Date posted : October 23. 2004
Back in 1986, Kevin Verduyn developed the Navajo, a concept car for Chrysler, but the project never got beyond the clay model. By refining some details, the Navajo was transformed into the Portofino, a show car to symbolize the Chrysler takeover of Lamborghini, the badges on the car show the raging bull inside the famous Chrysler logo.
The Portofino was built on a Jalpa chassis, which had to be lengthened by 66 cm to allow the space for four seats. The Jalpa engine and transmission were also used, but the main attraction were the four horizontally hinged doors, the two front ones opened just like on the Countach, while the two rear doors were hinged in the rear, and also opened upward, thus eliminating a door sill.
The exterior styling was aerodynamic, a bit heavy for a real Italian sports car, but the Portofino could seat four passengers, and at speeds true to a real Italian car.
The Portofino was built by Coggiola in Turin and was unveiled to the public on the late 1987 Frankfurt Auto Show. The Portofino prototype traveled all over the world and was put on display on various Auto Shows before it disappeared. The interior of this car was very well finished, with hand-sewn leather seats and a completely adjustable cockpit, this meant the seats, the instrument pod, the steering wheel and even the switchgear.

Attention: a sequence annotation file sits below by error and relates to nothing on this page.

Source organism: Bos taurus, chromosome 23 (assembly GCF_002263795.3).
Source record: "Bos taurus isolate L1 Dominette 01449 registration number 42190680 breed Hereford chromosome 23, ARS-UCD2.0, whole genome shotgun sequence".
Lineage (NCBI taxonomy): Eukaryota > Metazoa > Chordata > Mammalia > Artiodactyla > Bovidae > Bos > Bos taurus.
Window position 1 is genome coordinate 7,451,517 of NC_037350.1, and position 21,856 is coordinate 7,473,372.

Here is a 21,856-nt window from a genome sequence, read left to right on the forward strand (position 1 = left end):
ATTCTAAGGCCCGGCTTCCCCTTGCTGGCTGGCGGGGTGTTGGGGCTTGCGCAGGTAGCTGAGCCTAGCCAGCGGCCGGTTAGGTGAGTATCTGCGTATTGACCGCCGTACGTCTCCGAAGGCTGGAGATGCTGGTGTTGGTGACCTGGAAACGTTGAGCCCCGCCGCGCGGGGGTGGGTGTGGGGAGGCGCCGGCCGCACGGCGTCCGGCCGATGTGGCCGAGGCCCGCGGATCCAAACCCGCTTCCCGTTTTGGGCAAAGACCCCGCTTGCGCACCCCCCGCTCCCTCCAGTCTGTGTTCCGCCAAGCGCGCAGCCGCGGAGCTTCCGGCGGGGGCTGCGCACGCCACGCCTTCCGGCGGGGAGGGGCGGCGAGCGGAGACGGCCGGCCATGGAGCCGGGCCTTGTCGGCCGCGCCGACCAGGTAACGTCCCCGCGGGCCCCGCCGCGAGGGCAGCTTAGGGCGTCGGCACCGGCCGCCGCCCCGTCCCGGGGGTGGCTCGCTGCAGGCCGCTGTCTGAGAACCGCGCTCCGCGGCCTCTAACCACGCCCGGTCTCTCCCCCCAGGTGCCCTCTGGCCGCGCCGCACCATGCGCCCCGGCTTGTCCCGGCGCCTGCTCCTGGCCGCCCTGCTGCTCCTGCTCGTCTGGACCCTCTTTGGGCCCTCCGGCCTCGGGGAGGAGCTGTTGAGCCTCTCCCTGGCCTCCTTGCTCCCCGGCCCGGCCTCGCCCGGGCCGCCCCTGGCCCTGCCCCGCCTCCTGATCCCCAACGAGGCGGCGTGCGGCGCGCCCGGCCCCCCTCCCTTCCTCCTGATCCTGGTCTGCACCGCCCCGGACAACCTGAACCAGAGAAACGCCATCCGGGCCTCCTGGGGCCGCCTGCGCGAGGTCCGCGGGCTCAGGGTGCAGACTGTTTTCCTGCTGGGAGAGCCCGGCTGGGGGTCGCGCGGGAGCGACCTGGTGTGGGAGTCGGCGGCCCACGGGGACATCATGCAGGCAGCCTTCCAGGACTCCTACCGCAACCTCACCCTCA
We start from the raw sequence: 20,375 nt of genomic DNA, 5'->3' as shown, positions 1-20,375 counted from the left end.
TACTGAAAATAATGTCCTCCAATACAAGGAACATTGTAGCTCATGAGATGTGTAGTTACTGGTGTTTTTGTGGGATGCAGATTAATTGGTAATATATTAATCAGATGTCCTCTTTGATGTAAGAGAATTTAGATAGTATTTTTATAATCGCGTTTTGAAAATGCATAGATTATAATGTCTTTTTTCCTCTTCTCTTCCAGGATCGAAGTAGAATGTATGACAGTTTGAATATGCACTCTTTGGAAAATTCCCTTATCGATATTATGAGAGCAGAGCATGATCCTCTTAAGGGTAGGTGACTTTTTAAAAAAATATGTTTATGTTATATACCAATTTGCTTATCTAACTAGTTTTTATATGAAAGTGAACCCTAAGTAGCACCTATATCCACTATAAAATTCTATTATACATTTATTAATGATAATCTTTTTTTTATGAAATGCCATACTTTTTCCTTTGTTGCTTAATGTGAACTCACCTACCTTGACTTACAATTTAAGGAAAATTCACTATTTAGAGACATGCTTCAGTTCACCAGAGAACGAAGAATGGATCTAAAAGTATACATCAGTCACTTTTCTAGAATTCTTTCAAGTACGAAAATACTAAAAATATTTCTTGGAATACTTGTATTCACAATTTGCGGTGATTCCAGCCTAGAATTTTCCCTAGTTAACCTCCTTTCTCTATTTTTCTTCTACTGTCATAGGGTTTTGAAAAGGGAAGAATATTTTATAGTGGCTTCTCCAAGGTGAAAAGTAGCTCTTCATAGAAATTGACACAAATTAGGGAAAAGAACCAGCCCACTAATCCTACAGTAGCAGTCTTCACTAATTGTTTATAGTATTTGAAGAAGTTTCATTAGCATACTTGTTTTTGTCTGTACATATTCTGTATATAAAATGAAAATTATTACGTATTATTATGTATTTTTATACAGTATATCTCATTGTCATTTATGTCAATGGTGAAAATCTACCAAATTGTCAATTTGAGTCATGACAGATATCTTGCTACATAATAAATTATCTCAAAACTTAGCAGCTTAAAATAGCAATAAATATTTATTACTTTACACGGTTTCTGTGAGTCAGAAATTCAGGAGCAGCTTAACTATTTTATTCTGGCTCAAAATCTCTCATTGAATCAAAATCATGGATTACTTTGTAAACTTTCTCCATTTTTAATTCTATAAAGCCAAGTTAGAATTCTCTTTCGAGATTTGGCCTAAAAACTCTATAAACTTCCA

The idea behind the Portofino can be compared with the Marzal, but it is very unlikely that either company will ever produce the Portofino, the Portofino was however used to create the Eagle Optima, a show car for the Nineties, used by Chrysler. The Portofino was actually completely functional, and could travel at a 240 Km/h. top speed.
Recently a fan of this website told me the Portofino was wrecked in the late Eighties, however Michael J. Rollins informed me the actual car was rebuilt by Metalcrafters in Costa Mesa, California. During this rebuild, the Portofino has been fitted with real glass instead of the plexiglass used on the prototype, also the windscreen was now laminated glass and all glass surfaces become tinted.
Text © Mark Smeyers - www.lambocars.com
Printed from www.lambocars.com/prototypes/chrysler_lamborghini_portofino.html on October 17. 2019